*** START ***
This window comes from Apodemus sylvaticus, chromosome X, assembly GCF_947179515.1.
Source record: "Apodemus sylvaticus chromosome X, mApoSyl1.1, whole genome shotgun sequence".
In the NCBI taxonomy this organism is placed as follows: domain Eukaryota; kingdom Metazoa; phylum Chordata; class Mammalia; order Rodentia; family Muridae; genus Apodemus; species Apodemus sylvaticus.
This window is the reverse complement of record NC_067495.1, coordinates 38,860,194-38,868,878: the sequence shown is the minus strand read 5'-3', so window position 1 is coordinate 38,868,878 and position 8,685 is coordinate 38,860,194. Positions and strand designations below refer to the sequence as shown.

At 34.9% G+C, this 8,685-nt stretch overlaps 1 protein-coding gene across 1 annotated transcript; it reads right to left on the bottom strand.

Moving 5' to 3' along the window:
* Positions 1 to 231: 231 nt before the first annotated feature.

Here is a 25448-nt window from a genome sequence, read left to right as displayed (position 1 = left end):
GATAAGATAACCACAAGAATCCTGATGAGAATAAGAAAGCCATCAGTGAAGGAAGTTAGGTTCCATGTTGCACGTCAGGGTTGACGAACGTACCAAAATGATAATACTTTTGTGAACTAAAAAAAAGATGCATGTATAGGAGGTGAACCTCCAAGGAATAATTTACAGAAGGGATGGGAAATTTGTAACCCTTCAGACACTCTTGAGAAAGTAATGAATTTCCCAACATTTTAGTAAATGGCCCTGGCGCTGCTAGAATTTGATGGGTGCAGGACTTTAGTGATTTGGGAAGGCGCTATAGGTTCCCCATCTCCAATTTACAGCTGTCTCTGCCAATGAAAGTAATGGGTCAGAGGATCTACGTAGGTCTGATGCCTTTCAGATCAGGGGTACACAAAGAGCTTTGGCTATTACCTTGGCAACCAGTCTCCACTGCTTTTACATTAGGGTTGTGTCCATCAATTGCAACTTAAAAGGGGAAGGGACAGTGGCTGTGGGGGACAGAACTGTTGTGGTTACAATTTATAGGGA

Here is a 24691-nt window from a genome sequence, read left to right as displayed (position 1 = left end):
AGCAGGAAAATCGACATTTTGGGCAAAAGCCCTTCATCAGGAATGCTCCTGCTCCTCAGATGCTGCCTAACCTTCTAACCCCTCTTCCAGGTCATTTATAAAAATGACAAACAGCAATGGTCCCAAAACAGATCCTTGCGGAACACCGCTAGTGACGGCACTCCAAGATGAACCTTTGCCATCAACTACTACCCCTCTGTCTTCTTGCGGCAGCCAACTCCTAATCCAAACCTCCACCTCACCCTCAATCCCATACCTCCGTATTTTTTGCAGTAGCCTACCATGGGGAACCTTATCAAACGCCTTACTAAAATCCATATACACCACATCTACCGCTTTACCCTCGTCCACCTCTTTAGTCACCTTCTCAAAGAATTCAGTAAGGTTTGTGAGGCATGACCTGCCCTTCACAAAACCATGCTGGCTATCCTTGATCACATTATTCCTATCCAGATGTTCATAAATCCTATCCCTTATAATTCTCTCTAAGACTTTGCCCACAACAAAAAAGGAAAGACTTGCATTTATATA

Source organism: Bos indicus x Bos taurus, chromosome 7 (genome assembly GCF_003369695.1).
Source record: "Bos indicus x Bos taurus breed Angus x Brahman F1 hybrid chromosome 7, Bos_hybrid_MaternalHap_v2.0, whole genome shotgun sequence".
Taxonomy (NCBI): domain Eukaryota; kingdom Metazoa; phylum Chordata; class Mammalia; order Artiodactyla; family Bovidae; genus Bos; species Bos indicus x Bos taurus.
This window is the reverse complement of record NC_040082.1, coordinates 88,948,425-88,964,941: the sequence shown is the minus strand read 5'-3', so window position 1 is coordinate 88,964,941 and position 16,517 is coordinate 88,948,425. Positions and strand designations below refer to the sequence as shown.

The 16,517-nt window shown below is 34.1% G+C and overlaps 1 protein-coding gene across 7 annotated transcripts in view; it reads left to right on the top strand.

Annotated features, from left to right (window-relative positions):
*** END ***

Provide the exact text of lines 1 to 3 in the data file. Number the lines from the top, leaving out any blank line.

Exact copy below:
This window comes from Apodemus sylvaticus, chromosome X, assembly GCF_947179515.1.
Source record: "Apodemus sylvaticus chromosome X, mApoSyl1.1, whole genome shotgun sequence".
In the NCBI taxonomy this organism is placed as follows: domain Eukaryota; kingdom Metazoa; phylum Chordata; class Mammalia; order Rodentia; family Muridae; genus Apodemus; species Apodemus sylvaticus.